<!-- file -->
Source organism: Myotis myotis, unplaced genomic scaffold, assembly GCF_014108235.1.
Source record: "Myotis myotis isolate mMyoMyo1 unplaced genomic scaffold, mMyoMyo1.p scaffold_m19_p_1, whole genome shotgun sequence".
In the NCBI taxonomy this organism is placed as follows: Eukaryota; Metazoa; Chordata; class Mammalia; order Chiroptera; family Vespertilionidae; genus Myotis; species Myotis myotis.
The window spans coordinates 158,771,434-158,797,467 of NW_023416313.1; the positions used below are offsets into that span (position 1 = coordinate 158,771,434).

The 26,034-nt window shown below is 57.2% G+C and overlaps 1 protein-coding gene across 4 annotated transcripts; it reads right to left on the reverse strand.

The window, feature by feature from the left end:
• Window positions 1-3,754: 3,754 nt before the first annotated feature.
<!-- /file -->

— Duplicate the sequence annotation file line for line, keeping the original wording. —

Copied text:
Source organism: Myotis myotis, unplaced genomic scaffold, assembly GCF_014108235.1.
Source record: "Myotis myotis isolate mMyoMyo1 unplaced genomic scaffold, mMyoMyo1.p scaffold_m19_p_1, whole genome shotgun sequence".
In the NCBI taxonomy this organism is placed as follows: Eukaryota; Metazoa; Chordata; class Mammalia; order Chiroptera; family Vespertilionidae; genus Myotis; species Myotis myotis.
The window spans coordinates 158,771,434-158,797,467 of NW_023416313.1; the positions used below are offsets into that span (position 1 = coordinate 158,771,434).

The 26,034-nt window shown below is 57.2% G+C and overlaps 1 protein-coding gene across 4 annotated transcripts; it reads right to left on the reverse strand.

The window, feature by feature from the left end:
• Window positions 1-3,754: 3,754 nt before the first annotated feature.